Friday, May 25, 2012

The Empty Egg/Mann

When I wake up on a Sunday morning, my first thought is always, “It’s Sunday.” That’s all I need to think before a flood of current questions beg recognition. “Church? What will the music be this morning? What scripture will the minister interpret? Will Mrs. H be able to come? Should I take my turn on the roster?” Sometimes, I actually begin to contemplate where we’ll go for lunch after church or if I’ll nip into the county library and pick up a book. By this time, the cat has discovered I’m awake and thinks it’s a good idea to go out and watch the squirrels.

I can honestly say, when I was in pulpit ministry, I didn’t always wake up with such elation, as thoughts of unfinished business from the last session meeting would likely emerge during coffee hour. Perhaps the fire that I was able to put out last week would have begun to smoulder and I would see little licks of flame here and there during the morning. I admit those kinds of thoughts only lived a short time before current happy questions would take over with feelings of anticipation about the day.

Anticipation makes life interesting, prepares us for change and gives us opportunity to see options. Anticipation tells us there is more than what we experience at the moment. It asks us to look over the edge, to listen for the yet to be spoken words, to taste the sweetness of what is to come.

Last Sunday our congregation was invited to renew our baptismal vows, rededicate ourselves, and receive the sign of the cross with prayer. Our family pew empties quickly as we go forward. Later from my seat, I watch through my tears as people that I’ve known since childhood file by — dear men and women who are living a lifetime in service to Christ, helping and caring for one another, being the church in the community, supporting the local missions as well as those places where God is at work in other countries and communities.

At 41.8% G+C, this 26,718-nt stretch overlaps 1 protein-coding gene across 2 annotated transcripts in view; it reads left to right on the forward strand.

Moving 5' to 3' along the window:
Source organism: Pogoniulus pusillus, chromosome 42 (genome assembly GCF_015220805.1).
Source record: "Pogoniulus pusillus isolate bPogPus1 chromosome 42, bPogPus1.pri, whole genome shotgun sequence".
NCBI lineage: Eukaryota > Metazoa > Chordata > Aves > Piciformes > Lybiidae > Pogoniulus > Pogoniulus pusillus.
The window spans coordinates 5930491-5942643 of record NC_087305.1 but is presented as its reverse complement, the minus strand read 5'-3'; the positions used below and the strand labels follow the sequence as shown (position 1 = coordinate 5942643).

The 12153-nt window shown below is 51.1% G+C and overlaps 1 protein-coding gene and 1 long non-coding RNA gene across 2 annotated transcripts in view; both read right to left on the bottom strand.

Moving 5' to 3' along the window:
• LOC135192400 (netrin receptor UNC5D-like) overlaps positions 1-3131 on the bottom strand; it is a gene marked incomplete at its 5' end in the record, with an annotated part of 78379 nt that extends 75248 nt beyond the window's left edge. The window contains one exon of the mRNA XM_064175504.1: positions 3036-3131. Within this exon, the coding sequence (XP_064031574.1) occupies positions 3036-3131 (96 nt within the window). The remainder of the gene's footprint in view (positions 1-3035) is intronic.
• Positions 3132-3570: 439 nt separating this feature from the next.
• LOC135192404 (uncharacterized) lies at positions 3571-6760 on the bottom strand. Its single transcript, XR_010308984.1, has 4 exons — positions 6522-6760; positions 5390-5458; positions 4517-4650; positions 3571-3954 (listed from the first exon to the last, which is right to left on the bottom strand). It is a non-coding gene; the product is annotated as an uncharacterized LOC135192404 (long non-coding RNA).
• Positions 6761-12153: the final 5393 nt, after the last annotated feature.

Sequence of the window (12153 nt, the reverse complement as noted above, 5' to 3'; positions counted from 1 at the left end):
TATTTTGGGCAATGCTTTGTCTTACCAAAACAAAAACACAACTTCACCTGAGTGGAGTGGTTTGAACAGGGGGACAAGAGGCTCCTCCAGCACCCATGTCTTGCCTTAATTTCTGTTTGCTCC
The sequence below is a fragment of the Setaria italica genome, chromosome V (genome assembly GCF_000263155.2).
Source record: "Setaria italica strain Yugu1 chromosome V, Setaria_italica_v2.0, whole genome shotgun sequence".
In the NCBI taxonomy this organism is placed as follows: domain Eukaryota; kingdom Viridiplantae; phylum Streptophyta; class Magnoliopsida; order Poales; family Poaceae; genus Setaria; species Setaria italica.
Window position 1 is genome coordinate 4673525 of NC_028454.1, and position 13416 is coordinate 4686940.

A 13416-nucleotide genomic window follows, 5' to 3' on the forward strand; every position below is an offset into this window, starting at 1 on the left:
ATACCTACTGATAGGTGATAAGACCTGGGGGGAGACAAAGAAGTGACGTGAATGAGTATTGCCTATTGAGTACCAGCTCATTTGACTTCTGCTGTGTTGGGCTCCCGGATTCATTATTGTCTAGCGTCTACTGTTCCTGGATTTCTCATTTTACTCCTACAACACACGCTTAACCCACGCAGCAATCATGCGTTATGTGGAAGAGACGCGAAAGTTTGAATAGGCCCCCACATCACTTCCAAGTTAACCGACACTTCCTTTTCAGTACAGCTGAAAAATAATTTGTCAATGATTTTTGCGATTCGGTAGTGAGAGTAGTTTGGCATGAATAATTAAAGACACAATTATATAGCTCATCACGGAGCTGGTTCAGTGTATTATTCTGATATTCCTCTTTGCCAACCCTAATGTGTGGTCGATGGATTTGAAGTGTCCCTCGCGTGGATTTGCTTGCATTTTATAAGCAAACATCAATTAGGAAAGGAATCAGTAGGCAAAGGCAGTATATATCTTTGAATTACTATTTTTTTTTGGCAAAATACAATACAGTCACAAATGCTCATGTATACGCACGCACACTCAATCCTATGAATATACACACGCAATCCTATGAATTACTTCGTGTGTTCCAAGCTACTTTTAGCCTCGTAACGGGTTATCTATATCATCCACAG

As we walk to the car, a friend shows me an empty robin’s nest she’s found on a picnic table. “New life,” she said and smiles at me. “Freedom!” I have the feeling she is talking about herself as much as the baby robin.

Isn’t it precious how everyday things can bring hope and joy when one has been in the presence of God? No religious jargon or theological definitions required – just a willingness to live in the moment and know God is there with you. Look, experience and celebrate. “New life – freedom.” It doesn’t get much better, does it?

Donna Mann


Peter Black said...

Thanks! Delightful and resonant for me, Donna.
During my pastoral years, the sense of anticipation on Sunday mornings was most often a joyful thing.
Hmm, but on occasion (thankfully, quite seldom), times were, when a shadow rose with the dawn, and the platform/pulpit loomed a foreboding, uncomfortable place --like a courtroom dock. I'd say in my heart, "I will arise and go forth in the name of the Lord of hosts, for he has conquered every foe by His name" And praise God, we'd usually end up with a great service, after all! :)

Donna Mann said...

Amen to that! Thanks as always, Peter.

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